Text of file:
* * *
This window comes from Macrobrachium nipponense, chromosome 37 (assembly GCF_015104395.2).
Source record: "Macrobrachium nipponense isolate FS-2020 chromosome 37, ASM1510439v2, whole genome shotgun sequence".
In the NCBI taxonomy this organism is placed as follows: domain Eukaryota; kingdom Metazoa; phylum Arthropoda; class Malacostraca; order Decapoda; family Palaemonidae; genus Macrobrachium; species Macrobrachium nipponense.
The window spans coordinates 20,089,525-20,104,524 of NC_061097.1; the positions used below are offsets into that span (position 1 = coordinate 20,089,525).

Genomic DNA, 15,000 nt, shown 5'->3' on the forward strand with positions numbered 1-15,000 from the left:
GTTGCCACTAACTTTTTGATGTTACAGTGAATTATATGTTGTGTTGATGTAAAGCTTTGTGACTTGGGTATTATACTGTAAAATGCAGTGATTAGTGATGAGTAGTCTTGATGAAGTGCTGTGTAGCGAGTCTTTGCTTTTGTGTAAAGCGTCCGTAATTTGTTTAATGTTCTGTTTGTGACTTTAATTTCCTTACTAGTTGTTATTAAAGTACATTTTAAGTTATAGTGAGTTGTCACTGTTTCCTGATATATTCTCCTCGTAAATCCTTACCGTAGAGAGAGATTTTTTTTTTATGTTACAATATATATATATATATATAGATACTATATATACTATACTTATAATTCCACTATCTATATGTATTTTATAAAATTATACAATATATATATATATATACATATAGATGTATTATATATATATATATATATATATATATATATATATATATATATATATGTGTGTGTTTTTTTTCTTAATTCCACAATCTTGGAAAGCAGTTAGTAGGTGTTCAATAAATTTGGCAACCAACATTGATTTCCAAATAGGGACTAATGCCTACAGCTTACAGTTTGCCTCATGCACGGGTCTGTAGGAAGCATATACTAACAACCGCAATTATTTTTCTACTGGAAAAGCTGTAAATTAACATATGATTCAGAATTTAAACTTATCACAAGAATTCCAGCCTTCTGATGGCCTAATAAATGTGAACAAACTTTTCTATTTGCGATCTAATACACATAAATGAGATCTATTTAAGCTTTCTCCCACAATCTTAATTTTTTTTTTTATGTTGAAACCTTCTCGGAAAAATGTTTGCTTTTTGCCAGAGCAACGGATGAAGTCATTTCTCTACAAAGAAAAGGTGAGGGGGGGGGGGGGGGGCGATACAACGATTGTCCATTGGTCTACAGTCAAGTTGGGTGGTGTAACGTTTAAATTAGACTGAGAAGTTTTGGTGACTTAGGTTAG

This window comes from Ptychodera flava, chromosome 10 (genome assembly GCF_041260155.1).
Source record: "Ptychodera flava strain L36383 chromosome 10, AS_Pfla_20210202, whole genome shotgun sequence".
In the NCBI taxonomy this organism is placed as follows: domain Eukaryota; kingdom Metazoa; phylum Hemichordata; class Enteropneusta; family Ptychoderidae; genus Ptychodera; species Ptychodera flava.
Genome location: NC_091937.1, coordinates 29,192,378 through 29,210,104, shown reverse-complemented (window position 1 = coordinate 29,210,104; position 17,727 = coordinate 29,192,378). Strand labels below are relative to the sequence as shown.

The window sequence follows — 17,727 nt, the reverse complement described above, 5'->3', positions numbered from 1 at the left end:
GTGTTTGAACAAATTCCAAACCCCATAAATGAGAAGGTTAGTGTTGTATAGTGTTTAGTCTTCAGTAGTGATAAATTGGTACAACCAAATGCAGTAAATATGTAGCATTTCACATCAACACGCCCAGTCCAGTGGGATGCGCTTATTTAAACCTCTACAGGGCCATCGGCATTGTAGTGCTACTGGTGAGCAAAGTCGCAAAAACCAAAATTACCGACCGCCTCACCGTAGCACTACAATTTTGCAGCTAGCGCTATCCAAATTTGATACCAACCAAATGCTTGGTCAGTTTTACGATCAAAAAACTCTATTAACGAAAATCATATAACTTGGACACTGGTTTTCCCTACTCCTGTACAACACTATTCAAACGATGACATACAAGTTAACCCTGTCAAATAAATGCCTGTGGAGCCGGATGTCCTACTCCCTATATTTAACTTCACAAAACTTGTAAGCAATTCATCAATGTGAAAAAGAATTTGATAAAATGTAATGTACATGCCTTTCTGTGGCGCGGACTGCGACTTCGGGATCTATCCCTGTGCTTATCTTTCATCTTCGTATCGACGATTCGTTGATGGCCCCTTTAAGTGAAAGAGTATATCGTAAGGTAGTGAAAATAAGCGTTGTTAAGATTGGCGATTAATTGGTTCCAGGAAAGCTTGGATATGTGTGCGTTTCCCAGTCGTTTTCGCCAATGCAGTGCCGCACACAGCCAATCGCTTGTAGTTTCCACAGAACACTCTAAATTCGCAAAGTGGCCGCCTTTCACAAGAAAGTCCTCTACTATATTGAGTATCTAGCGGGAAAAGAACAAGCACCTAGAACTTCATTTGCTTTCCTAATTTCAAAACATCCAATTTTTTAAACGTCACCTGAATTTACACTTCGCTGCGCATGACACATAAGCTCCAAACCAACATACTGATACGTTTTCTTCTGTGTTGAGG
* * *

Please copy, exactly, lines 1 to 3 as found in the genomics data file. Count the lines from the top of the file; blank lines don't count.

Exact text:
This window comes from Macrobrachium nipponense, chromosome 37 (assembly GCF_015104395.2).
Source record: "Macrobrachium nipponense isolate FS-2020 chromosome 37, ASM1510439v2, whole genome shotgun sequence".
In the NCBI taxonomy this organism is placed as follows: domain Eukaryota; kingdom Metazoa; phylum Arthropoda; class Malacostraca; order Decapoda; family Palaemonidae; genus Macrobrachium; species Macrobrachium nipponense.